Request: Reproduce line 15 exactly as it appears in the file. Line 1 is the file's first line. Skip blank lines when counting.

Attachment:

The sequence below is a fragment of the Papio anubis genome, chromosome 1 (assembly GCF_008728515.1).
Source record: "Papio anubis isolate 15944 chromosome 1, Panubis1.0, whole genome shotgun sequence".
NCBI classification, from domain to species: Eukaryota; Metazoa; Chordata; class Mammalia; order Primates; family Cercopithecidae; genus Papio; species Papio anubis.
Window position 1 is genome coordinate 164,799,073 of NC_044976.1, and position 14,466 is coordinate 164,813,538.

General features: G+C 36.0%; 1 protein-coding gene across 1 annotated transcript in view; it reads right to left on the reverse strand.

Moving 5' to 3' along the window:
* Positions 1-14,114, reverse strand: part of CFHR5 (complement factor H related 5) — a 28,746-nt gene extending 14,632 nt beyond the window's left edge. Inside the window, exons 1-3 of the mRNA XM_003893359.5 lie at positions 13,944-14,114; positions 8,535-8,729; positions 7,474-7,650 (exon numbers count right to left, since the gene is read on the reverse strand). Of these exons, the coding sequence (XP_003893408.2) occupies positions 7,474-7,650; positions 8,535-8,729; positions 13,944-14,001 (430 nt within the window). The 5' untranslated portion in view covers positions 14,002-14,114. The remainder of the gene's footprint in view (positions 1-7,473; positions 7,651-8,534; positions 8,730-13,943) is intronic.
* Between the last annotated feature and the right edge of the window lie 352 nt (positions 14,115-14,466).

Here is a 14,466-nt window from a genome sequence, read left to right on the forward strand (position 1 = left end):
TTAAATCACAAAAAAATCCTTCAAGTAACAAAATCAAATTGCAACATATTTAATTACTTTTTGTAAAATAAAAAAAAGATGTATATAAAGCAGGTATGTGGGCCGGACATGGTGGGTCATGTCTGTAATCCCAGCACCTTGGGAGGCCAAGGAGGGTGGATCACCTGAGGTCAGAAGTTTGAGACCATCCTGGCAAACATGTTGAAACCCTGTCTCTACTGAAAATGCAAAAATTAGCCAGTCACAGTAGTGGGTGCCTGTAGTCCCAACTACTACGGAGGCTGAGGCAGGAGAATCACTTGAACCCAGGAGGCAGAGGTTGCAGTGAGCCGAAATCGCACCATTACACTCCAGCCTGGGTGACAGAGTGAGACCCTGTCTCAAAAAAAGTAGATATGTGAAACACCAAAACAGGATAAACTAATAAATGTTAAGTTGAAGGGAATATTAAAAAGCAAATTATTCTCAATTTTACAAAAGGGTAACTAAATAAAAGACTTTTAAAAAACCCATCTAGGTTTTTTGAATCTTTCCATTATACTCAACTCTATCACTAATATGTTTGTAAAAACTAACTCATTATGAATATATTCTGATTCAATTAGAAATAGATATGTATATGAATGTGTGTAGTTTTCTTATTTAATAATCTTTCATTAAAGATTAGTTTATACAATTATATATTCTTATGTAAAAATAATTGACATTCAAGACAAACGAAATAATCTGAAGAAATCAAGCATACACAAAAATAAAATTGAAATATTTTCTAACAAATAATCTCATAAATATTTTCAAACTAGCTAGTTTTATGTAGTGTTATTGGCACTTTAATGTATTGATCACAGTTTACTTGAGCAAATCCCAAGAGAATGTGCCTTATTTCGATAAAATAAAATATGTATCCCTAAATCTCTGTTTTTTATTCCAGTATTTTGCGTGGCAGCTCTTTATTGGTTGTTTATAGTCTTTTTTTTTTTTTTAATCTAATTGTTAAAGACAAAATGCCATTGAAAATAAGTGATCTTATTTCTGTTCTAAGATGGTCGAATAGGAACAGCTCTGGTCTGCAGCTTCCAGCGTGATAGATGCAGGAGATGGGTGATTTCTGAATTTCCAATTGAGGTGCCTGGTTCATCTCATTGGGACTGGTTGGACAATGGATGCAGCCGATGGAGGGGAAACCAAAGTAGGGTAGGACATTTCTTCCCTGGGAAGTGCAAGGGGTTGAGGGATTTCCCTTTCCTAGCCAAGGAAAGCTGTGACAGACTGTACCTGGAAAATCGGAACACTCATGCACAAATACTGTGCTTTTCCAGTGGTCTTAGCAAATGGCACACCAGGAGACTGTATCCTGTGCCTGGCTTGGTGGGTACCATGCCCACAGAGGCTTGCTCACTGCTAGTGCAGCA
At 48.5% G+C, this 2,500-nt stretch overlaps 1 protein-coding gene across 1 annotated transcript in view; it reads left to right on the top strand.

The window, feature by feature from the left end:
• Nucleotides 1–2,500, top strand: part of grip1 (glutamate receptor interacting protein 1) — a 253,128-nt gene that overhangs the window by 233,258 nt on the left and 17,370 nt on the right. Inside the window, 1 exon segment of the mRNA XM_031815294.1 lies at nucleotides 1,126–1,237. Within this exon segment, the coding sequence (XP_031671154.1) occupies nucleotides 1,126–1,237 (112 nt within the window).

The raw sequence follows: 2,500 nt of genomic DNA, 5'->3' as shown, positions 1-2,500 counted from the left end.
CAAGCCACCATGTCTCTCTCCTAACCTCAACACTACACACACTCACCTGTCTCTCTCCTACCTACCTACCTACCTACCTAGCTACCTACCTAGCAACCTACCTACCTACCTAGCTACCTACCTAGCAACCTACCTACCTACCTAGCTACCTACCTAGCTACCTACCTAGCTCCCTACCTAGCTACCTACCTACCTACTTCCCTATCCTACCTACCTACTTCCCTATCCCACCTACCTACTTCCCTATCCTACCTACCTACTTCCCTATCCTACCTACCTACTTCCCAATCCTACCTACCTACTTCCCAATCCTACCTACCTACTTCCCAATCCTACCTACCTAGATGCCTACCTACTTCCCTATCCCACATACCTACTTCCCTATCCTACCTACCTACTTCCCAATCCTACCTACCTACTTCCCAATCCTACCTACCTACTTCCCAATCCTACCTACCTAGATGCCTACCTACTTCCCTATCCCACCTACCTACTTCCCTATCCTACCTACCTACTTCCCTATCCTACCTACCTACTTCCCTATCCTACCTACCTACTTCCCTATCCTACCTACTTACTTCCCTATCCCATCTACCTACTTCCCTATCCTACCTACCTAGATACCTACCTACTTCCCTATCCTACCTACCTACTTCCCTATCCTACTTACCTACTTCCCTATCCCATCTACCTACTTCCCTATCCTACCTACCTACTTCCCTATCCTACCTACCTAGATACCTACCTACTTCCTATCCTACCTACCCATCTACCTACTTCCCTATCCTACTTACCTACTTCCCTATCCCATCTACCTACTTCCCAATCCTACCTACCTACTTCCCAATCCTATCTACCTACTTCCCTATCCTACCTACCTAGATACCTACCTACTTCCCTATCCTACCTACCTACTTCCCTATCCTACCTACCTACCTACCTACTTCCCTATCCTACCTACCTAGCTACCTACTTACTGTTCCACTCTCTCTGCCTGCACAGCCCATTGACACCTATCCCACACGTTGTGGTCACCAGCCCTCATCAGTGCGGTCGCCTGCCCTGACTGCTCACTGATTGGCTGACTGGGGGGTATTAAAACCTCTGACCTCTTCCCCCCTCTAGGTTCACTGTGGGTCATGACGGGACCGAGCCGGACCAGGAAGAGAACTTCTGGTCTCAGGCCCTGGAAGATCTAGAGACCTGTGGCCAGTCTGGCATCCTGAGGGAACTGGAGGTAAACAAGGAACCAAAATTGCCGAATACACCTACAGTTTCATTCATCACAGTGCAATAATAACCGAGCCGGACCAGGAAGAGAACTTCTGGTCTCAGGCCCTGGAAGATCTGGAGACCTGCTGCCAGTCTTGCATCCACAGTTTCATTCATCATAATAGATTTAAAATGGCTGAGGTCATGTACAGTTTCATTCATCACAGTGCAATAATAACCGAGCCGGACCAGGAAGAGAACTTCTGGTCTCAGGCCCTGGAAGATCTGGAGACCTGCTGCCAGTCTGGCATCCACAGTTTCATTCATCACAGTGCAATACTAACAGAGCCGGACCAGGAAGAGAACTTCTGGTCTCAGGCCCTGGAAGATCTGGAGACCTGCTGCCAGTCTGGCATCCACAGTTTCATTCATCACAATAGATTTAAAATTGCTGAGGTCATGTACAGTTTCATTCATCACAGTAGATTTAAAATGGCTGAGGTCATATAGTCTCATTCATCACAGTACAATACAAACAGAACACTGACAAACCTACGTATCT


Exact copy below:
CAAGCCACCATGTCTCTCTCCTAACCTCAACACTACACACACTCACCTGTCTCTCTCCTACCTACCTACCTACCTACCTAGCTACCTACCTAGCAACCTACCTACCTACCTAGCTACCTACCTAGCAACCTACCTACCTACCTAGCTACCTACCTAGCTACCTACCTAGCTCCCTACCTAGCTACCTACCTACCTACTTCCCTATCCTACCTACCTACTTCCCTATCCCACCTACCTACTTCCCTATCCTACCTACCTACTTCCCTATCCTACCTACCTACTTCCCAATCCTACCTACCTACTTCCCAATCCTACCTACCTACTTCCCAATCCTACCTACCTAGATGCCTACCTACTTCCCTATCCCACATACCTACTTCCCTATCCTACCTACCTACTTCCCAATCCTACCTACCTACTTCCCAATCCTACCTACCTACTTCCCAATCCTACCTACCTAGATGCCTACCTACTTCCCTATCCCACCTACCTACTTCCCTATCCTACCTACCTACTTCCCTATCCTACCTACCTACTTCCCTATCCTACCTACCTACTTCCCTATCCTACCTACTTACTTCCCTATCCCATCTACCTACTTCCCTATCCTACCTACCTAGATACCTACCTACTTCCCTATCCTACCTACCTACTTCCCTATCCTACTTACCTACTTCCCTATCCCATCTACCTACTTCCCTATCCTACCTACCTACTTCCCTATCCTACCTACCTAGATACCTACCTACTTCCTATCCTACCTACCCATCTACCTACTTCCCTATCCTACTTACCTACTTCCCTATCCCATCTACCTACTTCCCAATCCTACCTACCTACTTCCCAATCCTATCTACCTACTTCCCTATCCTACCTACCTAGATACCTACCTACTTCCCTATCCTACCTACCTACTTCCCTATCCTACCTACCTACCTACCTACTTCCCTATCCTACCTACCTAGCTACCTACTTACTGTTCCACTCTCTCTGCCTGCACAGCCCATTGACACCTATCCCACACGTTGTGGTCACCAGCCCTCATCAGTGCGGTCGCCTGCCCTGACTGCTCACTGATTGGCTGACTGGGGGGTATTAAAACCTCTGACCTCTTCCCCCCTCTAGGTTCACTGTGGGTCATGACGGGACCGAGCCGGACCAGGAAGAGAACTTCTGGTCTCAGGCCCTGGAAGATCTAGAGACCTGTGGCCAGTCTGGCATCCTGAGGGAACTGGAGGTAAACAAGGAACCAAAATTGCCGAATACACCTACAGTTTCATTCATCACAGTGCAATAATAACCGAGCCGGACCAGGAAGAGAACTTCTGGTCTCAGGCCCTGGAAGATCTGGAGACCTGCTGCCAGTCTTGCATCCACAGTTTCATTCATCATAATAGATTTAAAATGGCTGAGGTCATGTACAGTTTCATTCATCACAGTGCAATAATAACCGAGCCGGACCAGGAAGAGAACTTCTGGTCTCAGGCCCTGGAAGATCTGGAGACCTGCTGCCAGTCTGGCATCCACAGTTTCATTCATCACAGTGCAATACTAACAGAGCCGGACCAGGAAGAGAACTTCTGGTCTCAGGCCCTGGAAGATCTGGAGACCTGCTGCCAGTCTGGCATCCACAGTTTCATTCATCACAATAGATTTAAAATTGCTGAGGTCATGTACAGTTTCATTCATCACAGTAGATTTAAAATGGCTGAGGTCATATAGTCTCATTCATCACAGTACAATACAAACAGAACACTGACAAACCTACGTATCT